Hudders

Dinosaurs wiped out by asteroid or comet? New study suggests a faster smaller comet rather than a bigger slower asteroid.

64 posts in this topic

6 hours ago, SDA said:

I'm giving a hypothesis on the flood text, I have no evidence they died out in a flood. I just said there was a mass extinction at the K/T boundary and that fits my theological hypothesis.

 

It's a fairly flimsy hypothesis. Why select the K/T extinction? What about the other major extinction events? Why K/T and not any of the other major extinction events like the Tr-J (Triassic/Jurassic) or the P-Tr (Permian/Triassic) or the Late Devonian or O/S (Ordovician/Silurian) extinction events?

And really, none of the details of the K/T extinction matches Noah's flood anyway. One of the big things that we know about the K/T extinction, from when the subject was first investigated by the Alvarez family and co in the 1980s, is that this point in history was characterised by a distinct layer of iridium isotope spread out around the Earth. The Alvarez's investigated all layers they could find around the world with rock exposed from that time period. This included, from memory, going to places like New Zealand. What they found was that this iridum was everywhere, but that the layer decreased in thickness in a uniform way as it spread out from a maximum thickness in the Yucatan peninsula of Mexico. There they found a crater around 14 miles wide that straddled the coastline of the Caribbean Sea, centred around the town of Chixalub. This was one major extinction event caused by a meteoroid slamming into Earth at massive speed, causing tidal waves that flowed around 200 miles into the modern state of Mississippi. I once read that the likely Moment-Magnitude scale earthquake intensity measurement for the event was probably around 13.0Mw, which is incredible given that the Fukushima earthquake was around 9.0Mw and this is on an exponential scale.

This, of course, bears no resemblance to a flood of Noah wherein the fountains of the deep broke up and it rained for 40 days and 40 nights etc causing water to sit on top of the land for almost a year.

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5 hours ago, SDA said:

"Yet creationists do practice a form of systematics, called "baraminology", and for creationist science it is surprisingly rigorous and internally consistent."

"The supremacy of the biblical criteria is explicitly admitted to by Wood and others (2003) in their guidebook to baraminology, so all their claims of "objectivity" notwithstanding, the results will never stray very far from a literal reading of biblical texts. I will give the baraminologists credit in one area: they are up-front about their motives and predispositions and true to their biblical criteria and methodology, which is more than can be said about "intelligent design" proponents."

https://ncse.com/library-resource/baraminology

1

Fortigurn is right about the link. NCSE is the National Centre for Science Education, which has a primary goal of defending American classrooms against the teaching of creationism and other non-scientific, non-factual ideologies. You may as well be quoting Answers in Genesis in order to try and get a definition of evolution.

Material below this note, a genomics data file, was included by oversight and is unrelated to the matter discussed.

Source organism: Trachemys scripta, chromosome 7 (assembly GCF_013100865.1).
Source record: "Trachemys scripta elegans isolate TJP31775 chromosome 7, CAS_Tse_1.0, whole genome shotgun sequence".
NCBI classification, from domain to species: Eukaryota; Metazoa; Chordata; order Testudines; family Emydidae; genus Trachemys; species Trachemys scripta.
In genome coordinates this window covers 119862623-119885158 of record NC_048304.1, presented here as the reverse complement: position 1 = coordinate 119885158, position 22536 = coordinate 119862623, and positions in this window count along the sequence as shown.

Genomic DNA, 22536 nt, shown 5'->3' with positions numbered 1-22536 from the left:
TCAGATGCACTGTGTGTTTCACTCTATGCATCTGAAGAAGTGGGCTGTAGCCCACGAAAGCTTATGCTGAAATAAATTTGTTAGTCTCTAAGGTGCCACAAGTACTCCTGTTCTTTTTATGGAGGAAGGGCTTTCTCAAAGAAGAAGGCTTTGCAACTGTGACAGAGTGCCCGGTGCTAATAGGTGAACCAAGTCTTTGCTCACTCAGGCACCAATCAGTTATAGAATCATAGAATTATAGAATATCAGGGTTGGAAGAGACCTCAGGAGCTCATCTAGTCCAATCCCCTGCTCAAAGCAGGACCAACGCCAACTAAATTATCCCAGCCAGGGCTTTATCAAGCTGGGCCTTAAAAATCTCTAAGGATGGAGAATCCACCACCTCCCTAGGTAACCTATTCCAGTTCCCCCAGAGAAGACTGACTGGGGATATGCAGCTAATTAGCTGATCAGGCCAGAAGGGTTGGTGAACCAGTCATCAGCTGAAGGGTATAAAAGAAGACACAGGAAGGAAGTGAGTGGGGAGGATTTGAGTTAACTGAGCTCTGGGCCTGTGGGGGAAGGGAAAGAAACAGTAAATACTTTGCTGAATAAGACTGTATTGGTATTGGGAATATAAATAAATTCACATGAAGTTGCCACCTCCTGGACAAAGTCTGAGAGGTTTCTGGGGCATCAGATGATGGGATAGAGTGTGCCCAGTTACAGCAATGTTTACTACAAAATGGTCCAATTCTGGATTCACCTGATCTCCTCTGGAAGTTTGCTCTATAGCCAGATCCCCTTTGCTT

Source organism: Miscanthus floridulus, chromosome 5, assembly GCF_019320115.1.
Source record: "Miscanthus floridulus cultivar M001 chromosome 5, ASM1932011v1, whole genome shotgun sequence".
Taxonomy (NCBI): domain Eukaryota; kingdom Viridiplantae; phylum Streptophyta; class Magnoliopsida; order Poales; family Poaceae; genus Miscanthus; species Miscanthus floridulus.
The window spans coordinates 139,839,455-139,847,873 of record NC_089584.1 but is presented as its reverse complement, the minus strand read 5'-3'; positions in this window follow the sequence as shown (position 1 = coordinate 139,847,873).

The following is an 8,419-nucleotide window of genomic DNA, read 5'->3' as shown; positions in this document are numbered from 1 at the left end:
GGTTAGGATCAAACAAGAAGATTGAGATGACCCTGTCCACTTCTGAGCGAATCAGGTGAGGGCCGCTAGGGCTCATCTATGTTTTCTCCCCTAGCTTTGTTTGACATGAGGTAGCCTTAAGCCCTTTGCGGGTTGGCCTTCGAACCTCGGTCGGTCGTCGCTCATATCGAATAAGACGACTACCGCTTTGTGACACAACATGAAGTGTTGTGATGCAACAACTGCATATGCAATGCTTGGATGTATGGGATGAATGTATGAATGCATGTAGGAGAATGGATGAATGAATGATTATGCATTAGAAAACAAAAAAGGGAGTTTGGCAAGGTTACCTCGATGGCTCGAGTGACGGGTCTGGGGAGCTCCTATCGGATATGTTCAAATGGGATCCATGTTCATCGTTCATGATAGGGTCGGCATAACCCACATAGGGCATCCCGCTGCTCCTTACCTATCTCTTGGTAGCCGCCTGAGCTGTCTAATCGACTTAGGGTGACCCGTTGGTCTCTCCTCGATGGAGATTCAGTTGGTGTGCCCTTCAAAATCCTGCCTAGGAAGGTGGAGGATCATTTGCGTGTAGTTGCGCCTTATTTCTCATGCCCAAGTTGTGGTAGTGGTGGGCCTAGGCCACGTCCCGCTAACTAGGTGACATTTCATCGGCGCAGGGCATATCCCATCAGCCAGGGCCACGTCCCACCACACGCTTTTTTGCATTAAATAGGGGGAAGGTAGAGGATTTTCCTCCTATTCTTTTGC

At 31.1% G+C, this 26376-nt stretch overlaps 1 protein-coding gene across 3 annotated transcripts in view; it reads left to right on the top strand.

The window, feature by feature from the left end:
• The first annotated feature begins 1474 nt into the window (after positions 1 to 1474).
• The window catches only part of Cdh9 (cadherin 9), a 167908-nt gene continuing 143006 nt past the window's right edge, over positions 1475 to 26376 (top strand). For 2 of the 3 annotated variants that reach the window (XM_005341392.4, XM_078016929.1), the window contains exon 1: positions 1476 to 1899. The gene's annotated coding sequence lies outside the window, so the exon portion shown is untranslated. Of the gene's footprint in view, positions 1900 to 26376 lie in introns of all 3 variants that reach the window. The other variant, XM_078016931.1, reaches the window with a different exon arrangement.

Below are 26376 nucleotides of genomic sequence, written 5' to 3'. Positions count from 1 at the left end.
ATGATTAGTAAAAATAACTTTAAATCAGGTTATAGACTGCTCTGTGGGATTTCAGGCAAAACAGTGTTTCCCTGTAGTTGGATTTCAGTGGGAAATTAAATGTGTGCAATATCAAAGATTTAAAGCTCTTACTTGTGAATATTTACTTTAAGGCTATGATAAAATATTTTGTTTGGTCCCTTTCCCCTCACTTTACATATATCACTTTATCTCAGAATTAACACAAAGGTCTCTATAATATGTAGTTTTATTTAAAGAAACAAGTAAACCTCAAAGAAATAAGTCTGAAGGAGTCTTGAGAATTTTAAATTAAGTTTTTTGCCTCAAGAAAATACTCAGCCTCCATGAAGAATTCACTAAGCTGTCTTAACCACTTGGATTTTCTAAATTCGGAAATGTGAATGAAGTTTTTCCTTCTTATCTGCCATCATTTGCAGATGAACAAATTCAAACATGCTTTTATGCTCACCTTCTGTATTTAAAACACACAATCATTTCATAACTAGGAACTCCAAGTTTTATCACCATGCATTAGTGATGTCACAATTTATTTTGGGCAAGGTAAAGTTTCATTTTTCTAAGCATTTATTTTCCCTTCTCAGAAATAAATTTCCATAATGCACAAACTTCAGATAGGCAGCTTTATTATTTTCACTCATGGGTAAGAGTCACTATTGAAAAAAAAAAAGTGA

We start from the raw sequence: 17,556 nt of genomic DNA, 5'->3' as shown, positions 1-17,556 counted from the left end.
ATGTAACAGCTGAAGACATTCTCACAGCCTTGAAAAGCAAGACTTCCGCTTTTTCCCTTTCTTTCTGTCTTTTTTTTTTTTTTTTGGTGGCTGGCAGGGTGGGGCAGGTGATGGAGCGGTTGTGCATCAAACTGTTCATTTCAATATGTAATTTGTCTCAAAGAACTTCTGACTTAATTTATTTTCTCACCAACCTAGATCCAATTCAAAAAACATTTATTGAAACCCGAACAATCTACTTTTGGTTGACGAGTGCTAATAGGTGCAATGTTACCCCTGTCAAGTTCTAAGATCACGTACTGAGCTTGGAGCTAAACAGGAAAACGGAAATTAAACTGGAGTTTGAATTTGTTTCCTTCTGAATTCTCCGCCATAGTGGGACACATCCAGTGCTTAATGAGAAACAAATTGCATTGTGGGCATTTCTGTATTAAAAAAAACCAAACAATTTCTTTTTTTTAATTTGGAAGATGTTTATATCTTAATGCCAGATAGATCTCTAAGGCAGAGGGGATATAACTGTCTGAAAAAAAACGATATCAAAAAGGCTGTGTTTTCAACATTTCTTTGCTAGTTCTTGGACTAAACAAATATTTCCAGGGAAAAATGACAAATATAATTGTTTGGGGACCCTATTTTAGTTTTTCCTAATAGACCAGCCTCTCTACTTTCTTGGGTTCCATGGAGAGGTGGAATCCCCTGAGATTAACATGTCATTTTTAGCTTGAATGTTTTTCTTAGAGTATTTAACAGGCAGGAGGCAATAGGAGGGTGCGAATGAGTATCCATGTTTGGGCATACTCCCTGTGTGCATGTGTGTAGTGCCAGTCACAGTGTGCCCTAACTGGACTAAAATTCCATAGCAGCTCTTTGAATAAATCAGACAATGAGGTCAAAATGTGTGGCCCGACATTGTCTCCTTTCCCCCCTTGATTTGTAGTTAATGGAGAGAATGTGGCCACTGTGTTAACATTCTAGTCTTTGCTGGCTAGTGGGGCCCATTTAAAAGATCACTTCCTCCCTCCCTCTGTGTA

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1 minute ago, Hudders said:

It's a fairly flimsy hypothesis. Why select the K/T extinction? What about the other major extinction events? Why K/T and not any of the other major extinction events like the Tr-J (Triassic/Jurassic) or the P-Tr (Permian/Triassic) or the Late Devonian or O/S (Ordovician/Silurian) extinction events?

Other's do.
http://creation.com/images/pdfs/tj/j21_1/j21_1_98-110.pdf
https://works.bepress.com/marcus_ross/11/

I'm not a geologist. I let the creationist geologists work it out and then select the one that seems most appealing.

It might be flimsy but I'm only interested in possibility for YEC not probability. That is all that I need at a personal level.

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5 hours ago, SDA said:

It is a semantics (definition) issue then.

The entire history of domestic breeding shows me there are limits in the amount of change.

Maybe if you are comparing just two breeds. It's different when you look at a chain of species, like, for example, that of cetacean evolution where there are about half a dozen clear steps incrementally linking land based creatures (e.g. pakicetus) with marine mammals like Orca, dolphin and baleen whales.

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3 minutes ago, Hudders said:

Fortigurn is right about the link. NCSE is the National Centre for Science Education, which has a primary goal of defending American classrooms against the teaching of creationism and other non-scientific, non-factual ideologies. You may as well be quoting Answers in Genesis in order to try and get a definition of evolution.

I know it doesn't support it in the conclusion but my point was if you accept creationist assumptions then are doing a 'scientific approach'.
Of course if you don't agree with those assumptions then you will conclude it doesn't work.

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Just now, Hudders said:

Maybe if you are comparing just two breeds. It's different when you look at a chain of species, like, for example, that of cetacean evolution where there are about half a dozen clear steps incrementally linking land based creatures (e.g. pakicetus) with marine mammals like Orca, dolphin and baleen whales.

Well if you didn't have the age data, would you arrange the claudistics the same way?